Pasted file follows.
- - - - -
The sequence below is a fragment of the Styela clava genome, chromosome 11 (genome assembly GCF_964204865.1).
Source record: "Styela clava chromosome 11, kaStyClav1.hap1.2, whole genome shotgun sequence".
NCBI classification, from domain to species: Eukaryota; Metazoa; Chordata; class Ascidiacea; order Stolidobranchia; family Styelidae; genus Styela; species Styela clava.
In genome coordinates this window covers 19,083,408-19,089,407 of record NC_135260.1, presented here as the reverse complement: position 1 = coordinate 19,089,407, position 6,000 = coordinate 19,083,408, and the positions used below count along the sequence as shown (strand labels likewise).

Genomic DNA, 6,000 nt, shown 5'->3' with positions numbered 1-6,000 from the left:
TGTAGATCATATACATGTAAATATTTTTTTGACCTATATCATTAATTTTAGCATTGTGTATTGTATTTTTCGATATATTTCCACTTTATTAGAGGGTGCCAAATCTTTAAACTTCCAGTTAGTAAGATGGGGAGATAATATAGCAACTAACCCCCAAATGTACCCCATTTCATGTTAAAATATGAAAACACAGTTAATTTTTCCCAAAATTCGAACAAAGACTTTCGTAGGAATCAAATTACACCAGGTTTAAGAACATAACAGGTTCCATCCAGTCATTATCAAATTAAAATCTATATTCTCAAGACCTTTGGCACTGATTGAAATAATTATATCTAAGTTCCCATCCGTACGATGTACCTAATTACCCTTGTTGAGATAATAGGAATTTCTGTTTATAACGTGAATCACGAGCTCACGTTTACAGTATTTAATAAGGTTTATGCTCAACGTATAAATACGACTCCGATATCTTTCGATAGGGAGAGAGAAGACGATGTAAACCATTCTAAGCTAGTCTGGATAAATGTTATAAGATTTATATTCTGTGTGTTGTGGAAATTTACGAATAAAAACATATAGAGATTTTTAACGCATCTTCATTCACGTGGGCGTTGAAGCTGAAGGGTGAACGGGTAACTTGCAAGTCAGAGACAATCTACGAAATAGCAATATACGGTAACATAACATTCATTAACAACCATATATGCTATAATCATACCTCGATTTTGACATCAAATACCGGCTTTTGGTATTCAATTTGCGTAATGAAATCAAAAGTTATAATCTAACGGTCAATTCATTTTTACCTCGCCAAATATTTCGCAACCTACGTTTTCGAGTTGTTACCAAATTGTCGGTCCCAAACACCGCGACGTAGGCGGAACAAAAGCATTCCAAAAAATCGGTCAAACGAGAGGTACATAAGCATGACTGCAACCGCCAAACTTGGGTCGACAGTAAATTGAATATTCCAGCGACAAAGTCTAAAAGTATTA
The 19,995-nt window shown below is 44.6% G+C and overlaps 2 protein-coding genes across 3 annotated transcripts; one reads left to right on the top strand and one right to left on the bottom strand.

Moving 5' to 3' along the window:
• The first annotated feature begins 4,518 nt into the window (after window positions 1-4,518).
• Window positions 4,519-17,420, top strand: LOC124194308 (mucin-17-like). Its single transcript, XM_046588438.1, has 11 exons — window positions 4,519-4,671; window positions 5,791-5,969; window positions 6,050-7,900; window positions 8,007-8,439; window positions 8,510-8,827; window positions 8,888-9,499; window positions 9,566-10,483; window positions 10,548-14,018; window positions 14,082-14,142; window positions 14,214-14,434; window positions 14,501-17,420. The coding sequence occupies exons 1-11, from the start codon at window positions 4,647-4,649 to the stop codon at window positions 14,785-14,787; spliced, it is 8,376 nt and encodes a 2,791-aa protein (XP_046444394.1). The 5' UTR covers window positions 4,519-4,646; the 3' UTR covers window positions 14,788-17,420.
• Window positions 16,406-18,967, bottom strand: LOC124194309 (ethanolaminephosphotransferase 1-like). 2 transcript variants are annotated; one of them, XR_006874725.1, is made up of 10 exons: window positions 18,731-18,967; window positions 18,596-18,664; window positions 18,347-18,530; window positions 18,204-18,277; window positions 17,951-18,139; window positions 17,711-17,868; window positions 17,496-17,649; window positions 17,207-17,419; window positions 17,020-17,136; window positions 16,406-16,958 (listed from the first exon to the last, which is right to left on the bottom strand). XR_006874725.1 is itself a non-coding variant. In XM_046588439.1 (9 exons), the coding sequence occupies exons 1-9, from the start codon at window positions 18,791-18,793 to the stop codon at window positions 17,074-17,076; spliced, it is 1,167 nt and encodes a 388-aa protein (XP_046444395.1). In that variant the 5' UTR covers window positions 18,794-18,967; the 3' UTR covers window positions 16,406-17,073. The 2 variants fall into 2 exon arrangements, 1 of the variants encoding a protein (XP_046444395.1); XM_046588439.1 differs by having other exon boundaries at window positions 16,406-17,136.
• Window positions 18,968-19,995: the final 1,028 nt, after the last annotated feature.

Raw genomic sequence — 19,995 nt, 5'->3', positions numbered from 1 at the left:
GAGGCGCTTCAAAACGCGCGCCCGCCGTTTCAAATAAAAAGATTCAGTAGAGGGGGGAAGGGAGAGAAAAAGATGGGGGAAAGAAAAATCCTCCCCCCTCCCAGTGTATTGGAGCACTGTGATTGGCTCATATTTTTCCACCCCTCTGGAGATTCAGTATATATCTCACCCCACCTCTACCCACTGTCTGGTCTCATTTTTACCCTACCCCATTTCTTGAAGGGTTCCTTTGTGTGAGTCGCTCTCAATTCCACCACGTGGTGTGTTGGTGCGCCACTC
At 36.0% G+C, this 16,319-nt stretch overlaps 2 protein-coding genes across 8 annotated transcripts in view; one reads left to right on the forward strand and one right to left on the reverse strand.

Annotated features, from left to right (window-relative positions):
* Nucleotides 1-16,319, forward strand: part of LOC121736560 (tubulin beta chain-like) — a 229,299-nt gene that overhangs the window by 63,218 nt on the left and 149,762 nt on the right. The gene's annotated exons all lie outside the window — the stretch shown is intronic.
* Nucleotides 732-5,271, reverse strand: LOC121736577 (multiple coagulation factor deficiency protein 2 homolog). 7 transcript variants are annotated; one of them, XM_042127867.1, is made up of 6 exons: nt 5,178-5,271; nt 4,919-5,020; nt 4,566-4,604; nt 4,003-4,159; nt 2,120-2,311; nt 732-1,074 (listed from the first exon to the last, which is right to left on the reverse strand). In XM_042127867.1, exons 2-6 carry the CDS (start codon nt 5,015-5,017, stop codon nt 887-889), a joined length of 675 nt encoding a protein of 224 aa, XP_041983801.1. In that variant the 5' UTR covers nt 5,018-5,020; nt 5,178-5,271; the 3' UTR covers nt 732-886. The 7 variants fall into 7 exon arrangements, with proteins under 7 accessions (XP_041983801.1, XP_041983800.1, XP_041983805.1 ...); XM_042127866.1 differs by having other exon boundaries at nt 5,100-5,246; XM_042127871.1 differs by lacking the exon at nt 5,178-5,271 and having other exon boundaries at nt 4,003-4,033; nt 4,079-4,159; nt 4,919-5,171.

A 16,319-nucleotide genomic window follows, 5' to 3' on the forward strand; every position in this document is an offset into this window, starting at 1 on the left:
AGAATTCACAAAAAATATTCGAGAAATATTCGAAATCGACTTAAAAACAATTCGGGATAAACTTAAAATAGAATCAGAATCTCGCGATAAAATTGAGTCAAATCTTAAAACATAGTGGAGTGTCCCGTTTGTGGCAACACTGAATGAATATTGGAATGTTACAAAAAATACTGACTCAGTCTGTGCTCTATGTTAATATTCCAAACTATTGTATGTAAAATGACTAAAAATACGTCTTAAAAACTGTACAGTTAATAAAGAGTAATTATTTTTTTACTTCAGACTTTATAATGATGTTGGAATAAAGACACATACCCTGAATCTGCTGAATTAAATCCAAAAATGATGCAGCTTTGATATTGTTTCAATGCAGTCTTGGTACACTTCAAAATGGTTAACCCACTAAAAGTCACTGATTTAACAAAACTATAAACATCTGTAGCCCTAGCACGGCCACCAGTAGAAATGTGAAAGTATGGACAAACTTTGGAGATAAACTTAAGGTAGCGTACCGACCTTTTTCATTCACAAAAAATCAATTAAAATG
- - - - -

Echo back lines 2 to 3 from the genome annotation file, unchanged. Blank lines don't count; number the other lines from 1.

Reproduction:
Source record: "Styela clava chromosome 11, kaStyClav1.hap1.2, whole genome shotgun sequence".
NCBI classification, from domain to species: Eukaryota; Metazoa; Chordata; class Ascidiacea; order Stolidobranchia; family Styelidae; genus Styela; species Styela clava.